“It would have been sooner, but Sandra was on her lunch break.”
Gene doesn’t say anything about her getting the wrong end of the stick. Instead he does what he does best - exacerbate the situation. “Where I’m from, we don’t take lunch breaks.”
“Well then, you must be a bunch of robots.”
“He’s only joking,” Sam says. “Of course they have lunch. Sandra’s done a great job.”
“Ever the diplomat,” Maya returns. She smiles at Sam with a warmth that’s more than friendly. He smiles back. Inadequate isn’t the word for Gene. Invisible’s more like it.
“What do you want us to do then?” Gene asks.
“Well, Sam has to lead the investigation, naturally.” Maya stares at Gene, flummoxed.
“I always forget he’s DCI. Do you know, I’ve known him since he were just Detective Inspector? Seems like only six hours ago.”
“I…” Maya starts. She pauses and brief emotion sweeps across her face; confusion, disappointment. “How come I’ve not heard of you before, DCI Hunt?”
“I’m his secret weapon. Brings me out when he needs the big guns, ain’t that right, Sammy-boy?”
“If by ‘big guns’, you mean ‘a right mouthy bastard’, then yeah, that’d be dead on,” Sam says. He’s shooting daggers at Gene, who picks them up and throws them back with a little more force.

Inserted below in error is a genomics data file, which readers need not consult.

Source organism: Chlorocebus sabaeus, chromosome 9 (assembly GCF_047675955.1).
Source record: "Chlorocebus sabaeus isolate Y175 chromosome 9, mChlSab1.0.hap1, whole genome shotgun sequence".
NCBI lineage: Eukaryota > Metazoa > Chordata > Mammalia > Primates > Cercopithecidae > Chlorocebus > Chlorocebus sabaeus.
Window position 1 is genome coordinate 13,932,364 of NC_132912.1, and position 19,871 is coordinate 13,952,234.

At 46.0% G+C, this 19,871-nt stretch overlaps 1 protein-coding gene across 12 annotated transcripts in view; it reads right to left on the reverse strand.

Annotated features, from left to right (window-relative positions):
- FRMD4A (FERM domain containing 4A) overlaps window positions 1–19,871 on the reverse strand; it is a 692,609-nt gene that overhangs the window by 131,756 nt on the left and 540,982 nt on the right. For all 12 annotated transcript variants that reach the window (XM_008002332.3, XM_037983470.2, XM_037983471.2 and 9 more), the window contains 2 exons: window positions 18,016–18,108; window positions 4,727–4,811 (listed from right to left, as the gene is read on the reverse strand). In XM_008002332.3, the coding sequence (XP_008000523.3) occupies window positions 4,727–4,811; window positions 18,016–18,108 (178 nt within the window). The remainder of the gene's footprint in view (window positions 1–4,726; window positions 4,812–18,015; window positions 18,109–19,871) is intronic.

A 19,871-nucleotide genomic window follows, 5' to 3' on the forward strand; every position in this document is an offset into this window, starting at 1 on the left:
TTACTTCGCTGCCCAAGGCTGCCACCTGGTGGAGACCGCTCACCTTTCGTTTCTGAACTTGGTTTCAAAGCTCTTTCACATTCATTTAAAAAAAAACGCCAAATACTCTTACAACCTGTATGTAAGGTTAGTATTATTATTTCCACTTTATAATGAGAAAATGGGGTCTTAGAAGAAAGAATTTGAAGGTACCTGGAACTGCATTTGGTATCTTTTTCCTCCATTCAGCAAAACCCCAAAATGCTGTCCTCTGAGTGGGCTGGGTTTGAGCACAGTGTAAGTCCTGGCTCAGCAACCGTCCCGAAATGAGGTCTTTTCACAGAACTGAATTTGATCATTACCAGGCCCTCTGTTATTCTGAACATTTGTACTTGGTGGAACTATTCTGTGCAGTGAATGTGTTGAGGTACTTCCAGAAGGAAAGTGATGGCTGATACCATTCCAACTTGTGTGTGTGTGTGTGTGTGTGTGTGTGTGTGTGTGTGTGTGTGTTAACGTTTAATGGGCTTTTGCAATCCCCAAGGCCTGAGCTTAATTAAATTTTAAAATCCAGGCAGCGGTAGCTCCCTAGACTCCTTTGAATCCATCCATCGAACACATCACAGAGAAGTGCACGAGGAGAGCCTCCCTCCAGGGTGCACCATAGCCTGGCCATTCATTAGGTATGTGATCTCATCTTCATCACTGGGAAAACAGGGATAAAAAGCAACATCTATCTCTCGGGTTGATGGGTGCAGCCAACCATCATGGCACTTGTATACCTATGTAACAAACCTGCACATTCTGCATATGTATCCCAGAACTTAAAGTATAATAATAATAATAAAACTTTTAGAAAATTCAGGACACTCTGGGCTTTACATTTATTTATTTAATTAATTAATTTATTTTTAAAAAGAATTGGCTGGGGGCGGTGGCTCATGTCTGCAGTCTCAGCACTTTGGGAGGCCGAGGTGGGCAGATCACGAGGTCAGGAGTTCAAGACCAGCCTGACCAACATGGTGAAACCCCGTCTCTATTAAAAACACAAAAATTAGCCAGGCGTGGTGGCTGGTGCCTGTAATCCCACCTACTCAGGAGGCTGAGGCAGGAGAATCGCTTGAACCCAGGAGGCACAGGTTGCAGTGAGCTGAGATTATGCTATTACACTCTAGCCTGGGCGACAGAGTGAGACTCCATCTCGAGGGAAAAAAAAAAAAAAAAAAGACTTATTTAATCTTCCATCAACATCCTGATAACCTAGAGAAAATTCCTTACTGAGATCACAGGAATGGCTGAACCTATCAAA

“Here’s the address for co-ordinating the collection of evidence at the victim’s house.” Maya hands over a notepad, looking from one man to the other. “I’ll go and interview the man who saw the body.”
“You don’t know that it is a victim yet, do you?”
“Didn’t I say? Three bullet wounds, lower abdomen.”
Sam double-takes, exasperated. But he sounds fond. “Your communication skills, sometimes, Maya...”
“What do you expect? I had you as my teacher.”
“Better get going, hadn’t we?” Gene asks. He’s trying not to say or do anything that’ll come across as whiny, because Sam’d be over the moon. If he ever noticed.
“I’ll give you a call,” Sam says to Maya, touching her hand. She picks up a folder and pen and stands there, acknowledging Gene’s goodbye salute. And they’re off, back into Sam’s load of bollocks and travelling to Drake Road.
Gene fixes his eyes on some point in the distance, finally letting himself wonder how Sam managed it. Things look the same, but they’re not. Or they look different and they’re not. Flirting, for instance. It’s all veiled insinuations with the subtlety of a wrecking ball. Whatever happened to a simple, plain as day pinch? More honest, that. Less painful in most ways too. Sam starts babbling, but Gene ignores him. It’s only when Sam punches his arm that Gene pays attention.